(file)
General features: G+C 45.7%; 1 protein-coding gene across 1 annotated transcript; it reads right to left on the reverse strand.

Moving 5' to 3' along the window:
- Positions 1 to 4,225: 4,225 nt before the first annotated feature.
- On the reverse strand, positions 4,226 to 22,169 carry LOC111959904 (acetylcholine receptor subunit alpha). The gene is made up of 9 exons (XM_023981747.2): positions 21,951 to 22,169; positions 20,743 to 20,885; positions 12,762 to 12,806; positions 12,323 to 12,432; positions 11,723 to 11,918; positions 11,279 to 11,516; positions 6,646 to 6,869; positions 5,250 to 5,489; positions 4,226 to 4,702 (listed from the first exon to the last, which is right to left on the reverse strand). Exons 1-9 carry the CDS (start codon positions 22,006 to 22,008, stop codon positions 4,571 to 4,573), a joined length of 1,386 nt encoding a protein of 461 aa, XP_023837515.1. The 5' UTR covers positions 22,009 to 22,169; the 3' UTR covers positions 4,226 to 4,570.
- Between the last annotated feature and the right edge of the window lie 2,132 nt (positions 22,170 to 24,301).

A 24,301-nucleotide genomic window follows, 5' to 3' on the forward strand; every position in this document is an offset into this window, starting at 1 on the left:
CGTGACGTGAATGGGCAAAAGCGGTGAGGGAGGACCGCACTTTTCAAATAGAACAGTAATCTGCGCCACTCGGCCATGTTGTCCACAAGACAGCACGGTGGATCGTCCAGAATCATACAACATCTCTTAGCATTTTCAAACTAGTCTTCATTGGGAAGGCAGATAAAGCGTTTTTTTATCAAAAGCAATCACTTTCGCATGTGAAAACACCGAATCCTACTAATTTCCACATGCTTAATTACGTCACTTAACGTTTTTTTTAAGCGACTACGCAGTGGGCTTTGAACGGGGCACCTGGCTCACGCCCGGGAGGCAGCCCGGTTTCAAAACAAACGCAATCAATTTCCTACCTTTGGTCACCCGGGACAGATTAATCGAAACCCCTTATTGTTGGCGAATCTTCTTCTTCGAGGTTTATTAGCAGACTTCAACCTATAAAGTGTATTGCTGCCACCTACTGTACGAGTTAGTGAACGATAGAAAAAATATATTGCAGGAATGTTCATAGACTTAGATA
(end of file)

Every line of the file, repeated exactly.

General features: G+C 45.7%; 1 protein-coding gene across 1 annotated transcript; it reads right to left on the reverse strand.

Moving 5' to 3' along the window:
- Positions 1 to 4,225: 4,225 nt before the first annotated feature.
- On the reverse strand, positions 4,226 to 22,169 carry LOC111959904 (acetylcholine receptor subunit alpha). The gene is made up of 9 exons (XM_023981747.2): positions 21,951 to 22,169; positions 20,743 to 20,885; positions 12,762 to 12,806; positions 12,323 to 12,432; positions 11,723 to 11,918; positions 11,279 to 11,516; positions 6,646 to 6,869; positions 5,250 to 5,489; positions 4,226 to 4,702 (listed from the first exon to the last, which is right to left on the reverse strand). Exons 1-9 carry the CDS (start codon positions 22,006 to 22,008, stop codon positions 4,571 to 4,573), a joined length of 1,386 nt encoding a protein of 461 aa, XP_023837515.1. The 5' UTR covers positions 22,009 to 22,169; the 3' UTR covers positions 4,226 to 4,570.
- Between the last annotated feature and the right edge of the window lie 2,132 nt (positions 22,170 to 24,301).

A 24,301-nucleotide genomic window follows, 5' to 3' on the forward strand; every position in this document is an offset into this window, starting at 1 on the left:
CGTGACGTGAATGGGCAAAAGCGGTGAGGGAGGACCGCACTTTTCAAATAGAACAGTAATCTGCGCCACTCGGCCATGTTGTCCACAAGACAGCACGGTGGATCGTCCAGAATCATACAACATCTCTTAGCATTTTCAAACTAGTCTTCATTGGGAAGGCAGATAAAGCGTTTTTTTATCAAAAGCAATCACTTTCGCATGTGAAAACACCGAATCCTACTAATTTCCACATGCTTAATTACGTCACTTAACGTTTTTTTTAAGCGACTACGCAGTGGGCTTTGAACGGGGCACCTGGCTCACGCCCGGGAGGCAGCCCGGTTTCAAAACAAACGCAATCAATTTCCTACCTTTGGTCACCCGGGACAGATTAATCGAAACCCCTTATTGTTGGCGAATCTTCTTCTTCGAGGTTTATTAGCAGACTTCAACCTATAAAGTGTATTGCTGCCACCTACTGTACGAGTTAGTGAACGATAGAAAAAATATATTGCAGGAATGTTCATAGACTTAGATA